"Well written, witty, and wise. Jesse Larner's book goes well beyond its brief: it helps us understand where the left has been going for the last few years, and where it might end up." —GEORGE MONBIOT, columnist, The Guardian (UK)"Forgive Us Our Spins is a very smart and well-researched book about the ever-controversial Michael Moore. Larner does a great job at showing why Moore's political and cultural adventures often do more damage than good. And Larner is a man of the left who doesn't make excuses for the right. A concern for decency and the quality of public discussion in this country shine through in this book—a healthy antidote to not just Michael Moore but also the intellectual clowns of the right, like Ann Coulter and Michael Savage. Let's hope Larner's voice is heard by many."—KEVIN MATTSON, professor, Ohio University, and author of Upton Sinclair and the Other American CenturyAs the 2004 presidential election approached, Michael Moore repeatedly expressed confidence that his film Fahrenheit 9/11 would have a powerful impact on the outcome of that bitter contest. The talking cogs in the right-wing media machine were happy to agree with him. They foresaw that Moore and his flawed, shallow, and factually sloppy film would be major factors in motivating and energizing their base. Left, right, or in between, everyone has an opinion about Michael Moore. His books reside on bestseller lists, his films are unfailingly controversial, and his politics range far to the left of any elected official on the national scene. So why is he the only voice capable of bringing progressive issues and ideas to public awareness? What message should the Democratic Party glean from his immense popularity? What impact will Moore and his work have on the future of the left?In Forgive Us Our Spins, you'll meet Michael Moore as you've never seen him before. This witty, well-written critique of America's most commercially successful radical examines Moore's life and...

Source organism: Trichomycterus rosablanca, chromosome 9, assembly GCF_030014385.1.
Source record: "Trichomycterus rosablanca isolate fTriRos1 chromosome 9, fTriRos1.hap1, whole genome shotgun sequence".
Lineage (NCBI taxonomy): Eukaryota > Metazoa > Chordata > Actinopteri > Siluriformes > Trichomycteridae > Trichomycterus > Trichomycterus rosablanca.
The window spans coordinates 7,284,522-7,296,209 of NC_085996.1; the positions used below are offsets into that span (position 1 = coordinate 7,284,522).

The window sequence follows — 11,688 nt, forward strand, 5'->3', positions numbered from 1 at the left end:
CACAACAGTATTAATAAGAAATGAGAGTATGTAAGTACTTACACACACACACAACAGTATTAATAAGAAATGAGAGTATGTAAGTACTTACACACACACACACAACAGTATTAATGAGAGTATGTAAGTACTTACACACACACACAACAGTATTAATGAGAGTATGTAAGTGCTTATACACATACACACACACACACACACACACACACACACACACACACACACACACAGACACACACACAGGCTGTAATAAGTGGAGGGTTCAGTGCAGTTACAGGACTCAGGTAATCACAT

After the left's electoral defeat of 2004, filmmaker and all-around provocateur Michael Moore has been an easy target. In his second book, Larner deftly argues why Moore is also a just target. For liberals who never liked Moore but couldn't figure out why, the book provides essential and definitive muckraking, and the reasons why Moore has attained such prominence within America's conflicted self-image. Larner, a staunch liberal whose rage at much of the current administration's policy is palpable, also despises "political work that emphasizes emotional appeal over factual content" from either side. Moore, he argues, is similar to Anne Coulter in producing journalism of false pretext and sleight-of-montage, sabotaging his own credibility and, by proxy, that of the causes he espouses. Hence, the book is foremost an assiduously researched and impassioned expos of the foibles that have rendered the left so vulnerable to attack. Some will undoubtedly read it as the revolution's devouring its own children. But Larner's undertaking is admirably unflinching: a call for nuance and evenhandedness from liberals who would revile that same reductionism in the right.